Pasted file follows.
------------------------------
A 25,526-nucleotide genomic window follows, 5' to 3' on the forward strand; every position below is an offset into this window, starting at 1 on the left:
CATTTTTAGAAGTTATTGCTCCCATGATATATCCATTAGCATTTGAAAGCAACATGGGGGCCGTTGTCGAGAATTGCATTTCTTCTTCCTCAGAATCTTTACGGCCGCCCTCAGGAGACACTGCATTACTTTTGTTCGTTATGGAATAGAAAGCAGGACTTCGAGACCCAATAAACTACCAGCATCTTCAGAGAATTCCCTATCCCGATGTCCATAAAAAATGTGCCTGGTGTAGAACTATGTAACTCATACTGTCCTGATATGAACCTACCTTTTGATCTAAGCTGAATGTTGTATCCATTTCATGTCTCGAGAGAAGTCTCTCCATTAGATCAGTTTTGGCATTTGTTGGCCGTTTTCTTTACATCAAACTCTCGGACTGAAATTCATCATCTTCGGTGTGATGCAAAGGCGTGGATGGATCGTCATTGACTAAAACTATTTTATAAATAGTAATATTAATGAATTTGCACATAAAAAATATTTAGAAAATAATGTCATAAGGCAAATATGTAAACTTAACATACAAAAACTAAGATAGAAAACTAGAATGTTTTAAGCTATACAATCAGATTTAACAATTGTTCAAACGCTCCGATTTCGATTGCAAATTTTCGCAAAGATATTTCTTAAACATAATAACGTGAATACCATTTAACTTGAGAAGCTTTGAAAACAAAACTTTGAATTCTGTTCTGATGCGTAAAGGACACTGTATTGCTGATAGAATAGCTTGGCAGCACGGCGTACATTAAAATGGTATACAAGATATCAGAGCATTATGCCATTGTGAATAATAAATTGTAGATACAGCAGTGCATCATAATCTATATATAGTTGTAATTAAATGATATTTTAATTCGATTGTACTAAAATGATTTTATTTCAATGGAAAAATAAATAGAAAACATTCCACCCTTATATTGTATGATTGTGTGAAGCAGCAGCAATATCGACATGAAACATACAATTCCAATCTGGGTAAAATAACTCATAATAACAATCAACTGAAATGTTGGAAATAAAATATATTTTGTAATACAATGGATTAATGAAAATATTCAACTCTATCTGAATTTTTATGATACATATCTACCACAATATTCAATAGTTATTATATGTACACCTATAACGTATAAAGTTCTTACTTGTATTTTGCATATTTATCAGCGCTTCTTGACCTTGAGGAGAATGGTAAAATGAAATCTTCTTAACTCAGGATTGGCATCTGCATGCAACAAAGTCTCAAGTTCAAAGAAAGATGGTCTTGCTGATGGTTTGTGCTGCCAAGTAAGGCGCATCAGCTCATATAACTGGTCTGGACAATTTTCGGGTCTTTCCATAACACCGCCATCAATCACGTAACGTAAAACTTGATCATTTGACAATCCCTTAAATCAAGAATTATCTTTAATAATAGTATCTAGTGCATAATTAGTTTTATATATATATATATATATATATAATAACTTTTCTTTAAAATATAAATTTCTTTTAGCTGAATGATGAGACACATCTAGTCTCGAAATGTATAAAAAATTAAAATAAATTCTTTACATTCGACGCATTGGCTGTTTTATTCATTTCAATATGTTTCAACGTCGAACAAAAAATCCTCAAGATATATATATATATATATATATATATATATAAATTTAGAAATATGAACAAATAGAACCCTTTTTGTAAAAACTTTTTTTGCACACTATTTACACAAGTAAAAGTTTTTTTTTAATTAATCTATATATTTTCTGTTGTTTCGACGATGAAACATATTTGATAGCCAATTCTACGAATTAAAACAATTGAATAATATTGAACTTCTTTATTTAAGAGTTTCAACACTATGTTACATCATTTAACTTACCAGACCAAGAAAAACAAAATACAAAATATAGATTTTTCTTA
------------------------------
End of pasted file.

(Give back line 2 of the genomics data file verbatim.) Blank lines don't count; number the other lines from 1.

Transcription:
CATTTTTAGAAGTTATTGCTCCCATGATATATCCATTAGCATTTGAAAGCAACATGGGGGCCGTTGTCGAGAATTGCATTTCTTCTTCCTCAGAATCTTTACGGCCGCCCTCAGGAGACACTGCATTACTTTTGTTCGTTATGGAATAGAAAGCAGGACTTCGAGACCCAATAAACTACCAGCATCTTCAGAGAATTCCCTATCCCGATGTCCATAAAAAATGTGCCTGGTGTAGAACTATGTAACTCATACTGTCCTGATATGAACCTACCTTTTGATCTAAGCTGAATGTTGTATCCATTTCATGTCTCGAGAGAAGTCTCTCCATTAGATCAGTTTTGGCATTTGTTGGCCGTTTTCTTTACATCAAACTCTCGGACTGAAATTCATCATCTTCGGTGTGATGCAAAGGCGTGGATGGATCGTCATTGACTAAAACTATTTTATAAATAGTAATATTAATGAATTTGCACATAAAAAATATTTAGAAAATAATGTCATAAGGCAAATATGTAAACTTAACATACAAAAACTAAGATAGAAAACTAGAATGTTTTAAGCTATACAATCAGATTTAACAATTGTTCAAACGCTCCGATTTCGATTGCAAATTTTCGCAAAGATATTTCTTAAACATAATAACGTGAATACCATTTAACTTGAGAAGCTTTGAAAACAAAACTTTGAATTCTGTTCTGATGCGTAAAGGACACTGTATTGCTGATAGAATAGCTTGGCAGCACGGCGTACATTAAAATGGTATACAAGATATCAGAGCATTATGCCATTGTGAATAATAAATTGTAGATACAGCAGTGCATCATAATCTATATATAGTTGTAATTAAATGATATTTTAATTCGATTGTACTAAAATGATTTTATTTCAATGGAAAAATAAATAGAAAACATTCCACCCTTATATTGTATGATTGTGTGAAGCAGCAGCAATATCGACATGAAACATACAATTCCAATCTGGGTAAAATAACTCATAATAACAATCAACTGAAATGTTGGAAATAAAATATATTTTGTAATACAATGGATTAATGAAAATATTCAACTCTATCTGAATTTTTATGATACATATCTACCACAATATTCAATAGTTATTATATGTACACCTATAACGTATAAAGTTCTTACTTGTATTTTGCATATTTATCAGCGCTTCTTGACCTTGAGGAGAATGGTAAAATGAAATCTTCTTAACTCAGGATTGGCATCTGCATGCAACAAAGTCTCAAGTTCAAAGAAAGATGGTCTTGCTGATGGTTTGTGCTGCCAAGTAAGGCGCATCAGCTCATATAACTGGTCTGGACAATTTTCGGGTCTTTCCATAACACCGCCATCAATCACGTAACGTAAAACTTGATCATTTGACAATCCCTTAAATCAAGAATTATCTTTAATAATAGTATCTAGTGCATAATTAGTTTTATATATATATATATATATATATAATAACTTTTCTTTAAAATATAAATTTCTTTTAGCTGAATGATGAGACACATCTAGTCTCGAAATGTATAAAAAATTAAAATAAATTCTTTACATTCGACGCATTGGCTGTTTTATTCATTTCAATATGTTTCAACGTCGAACAAAAAATCCTCAAGATATATATATATATATATATATATATATATAAATTTAGAAATATGAACAAATAGAACCCTTTTTGTAAAAACTTTTTTTGCACACTATTTACACAAGTAAAAGTTTTTTTTTAATTAATCTATATATTTTCTGTTGTTTCGACGATGAAACATATTTGATAGCCAATTCTACGAATTAAAACAATTGAATAATATTGAACTTCTTTATTTAAGAGTTTCAACACTATGTTACATCATTTAACTTACCAGACCAAGAAAAACAAAATACAAAATATAGATTTTTCTTA